Arbuscular mycorrhizal association and growth response of Faidherbia albida (Del.) A. Chev. as influenced by land use type
Arbuscular mycorrhizal association and growth response of Faidherbia albida (Del.) A. Chev. as influenced by land use typewca2014-1543 Mengisteab Hailemariam 1,*Emiru Birhane 1Girmay Gebresamuel 1kiros M. Hadgu 2Jermias G. Mowo 3 1Land Resources Management and Environmental Protection, Mekelle University, Mekelle, 2World agroforestry center, Addis Ababa, Ethiopia, 3World agroforestry center, Nairobi, Kenya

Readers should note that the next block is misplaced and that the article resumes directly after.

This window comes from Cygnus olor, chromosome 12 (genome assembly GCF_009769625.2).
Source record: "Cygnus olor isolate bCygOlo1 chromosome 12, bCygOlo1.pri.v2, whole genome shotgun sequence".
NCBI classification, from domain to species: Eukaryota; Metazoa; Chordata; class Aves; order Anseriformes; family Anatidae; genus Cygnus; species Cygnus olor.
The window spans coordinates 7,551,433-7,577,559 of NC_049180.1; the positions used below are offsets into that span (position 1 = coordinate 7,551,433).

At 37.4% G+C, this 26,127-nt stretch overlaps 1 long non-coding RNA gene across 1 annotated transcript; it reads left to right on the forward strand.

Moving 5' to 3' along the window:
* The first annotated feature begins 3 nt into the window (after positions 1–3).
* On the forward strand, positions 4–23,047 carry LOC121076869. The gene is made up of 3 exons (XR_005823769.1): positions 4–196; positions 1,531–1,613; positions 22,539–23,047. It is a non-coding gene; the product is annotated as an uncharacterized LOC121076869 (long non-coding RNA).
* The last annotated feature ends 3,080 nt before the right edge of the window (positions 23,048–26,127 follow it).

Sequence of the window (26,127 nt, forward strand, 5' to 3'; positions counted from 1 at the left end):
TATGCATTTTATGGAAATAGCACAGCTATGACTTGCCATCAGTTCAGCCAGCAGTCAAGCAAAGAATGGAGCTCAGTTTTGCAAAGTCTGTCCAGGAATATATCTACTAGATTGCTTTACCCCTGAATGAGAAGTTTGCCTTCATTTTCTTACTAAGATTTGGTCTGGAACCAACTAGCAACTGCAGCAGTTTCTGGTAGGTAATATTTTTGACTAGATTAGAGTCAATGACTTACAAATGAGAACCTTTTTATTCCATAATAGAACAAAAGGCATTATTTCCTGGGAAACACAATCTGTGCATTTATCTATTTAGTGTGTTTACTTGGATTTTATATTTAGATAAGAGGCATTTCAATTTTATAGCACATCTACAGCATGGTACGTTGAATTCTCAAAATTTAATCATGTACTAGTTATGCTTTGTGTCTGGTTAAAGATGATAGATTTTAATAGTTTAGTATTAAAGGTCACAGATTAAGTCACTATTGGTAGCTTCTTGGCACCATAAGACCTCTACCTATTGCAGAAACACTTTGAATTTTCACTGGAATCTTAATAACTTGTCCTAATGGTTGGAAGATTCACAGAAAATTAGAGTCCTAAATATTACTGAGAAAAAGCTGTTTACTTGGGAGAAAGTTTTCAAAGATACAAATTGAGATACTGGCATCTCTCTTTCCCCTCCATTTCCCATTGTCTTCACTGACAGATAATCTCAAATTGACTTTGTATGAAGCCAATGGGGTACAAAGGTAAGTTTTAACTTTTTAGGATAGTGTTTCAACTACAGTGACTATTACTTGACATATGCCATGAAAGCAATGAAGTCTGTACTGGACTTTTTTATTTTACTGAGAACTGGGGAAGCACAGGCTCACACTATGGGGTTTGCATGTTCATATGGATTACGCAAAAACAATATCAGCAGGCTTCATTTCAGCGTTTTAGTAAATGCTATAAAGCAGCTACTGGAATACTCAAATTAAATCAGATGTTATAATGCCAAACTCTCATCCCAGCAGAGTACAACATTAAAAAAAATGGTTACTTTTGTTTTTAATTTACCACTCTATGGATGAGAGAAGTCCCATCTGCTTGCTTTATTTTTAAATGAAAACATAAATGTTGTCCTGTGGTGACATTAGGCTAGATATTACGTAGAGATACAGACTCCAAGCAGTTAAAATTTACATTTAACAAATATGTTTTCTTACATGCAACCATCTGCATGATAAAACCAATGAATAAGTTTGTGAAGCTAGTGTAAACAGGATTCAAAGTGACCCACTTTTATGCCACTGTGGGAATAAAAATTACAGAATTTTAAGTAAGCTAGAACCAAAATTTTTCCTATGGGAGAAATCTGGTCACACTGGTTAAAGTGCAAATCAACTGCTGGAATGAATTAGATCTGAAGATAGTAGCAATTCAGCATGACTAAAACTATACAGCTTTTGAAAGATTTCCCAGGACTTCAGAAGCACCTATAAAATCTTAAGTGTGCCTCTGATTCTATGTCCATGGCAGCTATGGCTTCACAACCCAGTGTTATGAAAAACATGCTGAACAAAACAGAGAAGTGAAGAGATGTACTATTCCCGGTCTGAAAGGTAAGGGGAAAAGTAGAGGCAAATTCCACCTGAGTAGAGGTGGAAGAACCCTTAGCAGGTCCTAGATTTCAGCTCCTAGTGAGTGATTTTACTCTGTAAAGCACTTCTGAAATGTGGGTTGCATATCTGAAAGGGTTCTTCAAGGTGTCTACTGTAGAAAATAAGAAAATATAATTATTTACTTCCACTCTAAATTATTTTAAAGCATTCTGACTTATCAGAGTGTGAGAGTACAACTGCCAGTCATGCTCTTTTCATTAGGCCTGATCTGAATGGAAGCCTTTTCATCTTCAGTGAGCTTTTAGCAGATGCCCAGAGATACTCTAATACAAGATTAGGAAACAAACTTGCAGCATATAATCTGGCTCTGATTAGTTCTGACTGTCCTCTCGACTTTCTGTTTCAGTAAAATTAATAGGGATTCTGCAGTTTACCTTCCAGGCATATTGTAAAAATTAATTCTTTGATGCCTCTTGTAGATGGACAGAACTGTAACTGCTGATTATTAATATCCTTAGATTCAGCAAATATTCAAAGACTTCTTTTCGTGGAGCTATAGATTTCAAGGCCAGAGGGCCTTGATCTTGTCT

The distribution and density of mycorrhizal fungi are highly influenced by the type of vegetation and land use types. This study was carried out to study Arbuscular Mycorrhizal (AM) fungi status of Faidherbia albida trees grown at three different land use types (area exclosure, grazing and cultivated lands). Soil and live fine roots were collected from the rhizosphere soils of F. albida trees. AM root colonization percentage were determined using the grid line intersect method. Spores were extracted from 100g of air-dried sub-samples by wet sieving and decanting method. Pot experiment was set up in a greenhouse using completely randomized design with four treatments and replicated three times. There was a significant difference on AM colonization among F. albida tree roots grown on different land use types (P<0.0086). Colonization of F. albida roots were higher in area exclosure (71.1%) followed by grazing land (66.5%) and cultivated land (66.1%). Similarly, spore abundance count was significantly higher (P<0.0014) in area exclosure (3041 100g-1 of dry soil), followed by cultivated land (2002 per 100g-1 of dry soil) and grazing land (1364 100g-1 of dry soil). Soil samples collected from cultivated land showed higher number of spores with low AM colonization compared with grazing lands, which implies low level of infective AM populations in cultivated lands. Glomus was the dominant genus identified in all land use types. AM inoculated F. albida seedlings showed significant growth enhancement compared to the control treatments (P<0.05). Growth enhancements of seedlings inoculated with AM fungal inoculums collected from area exclosure was, however, higher than those collected from grazing land and cultivated land. This emphasis the importance of native soil AM potentials in area exclosure and grazing land for better combinations of F. albida seedlings with AM fungi species to achieve optimum plant growth improvement and rehabilitation of degraded lands.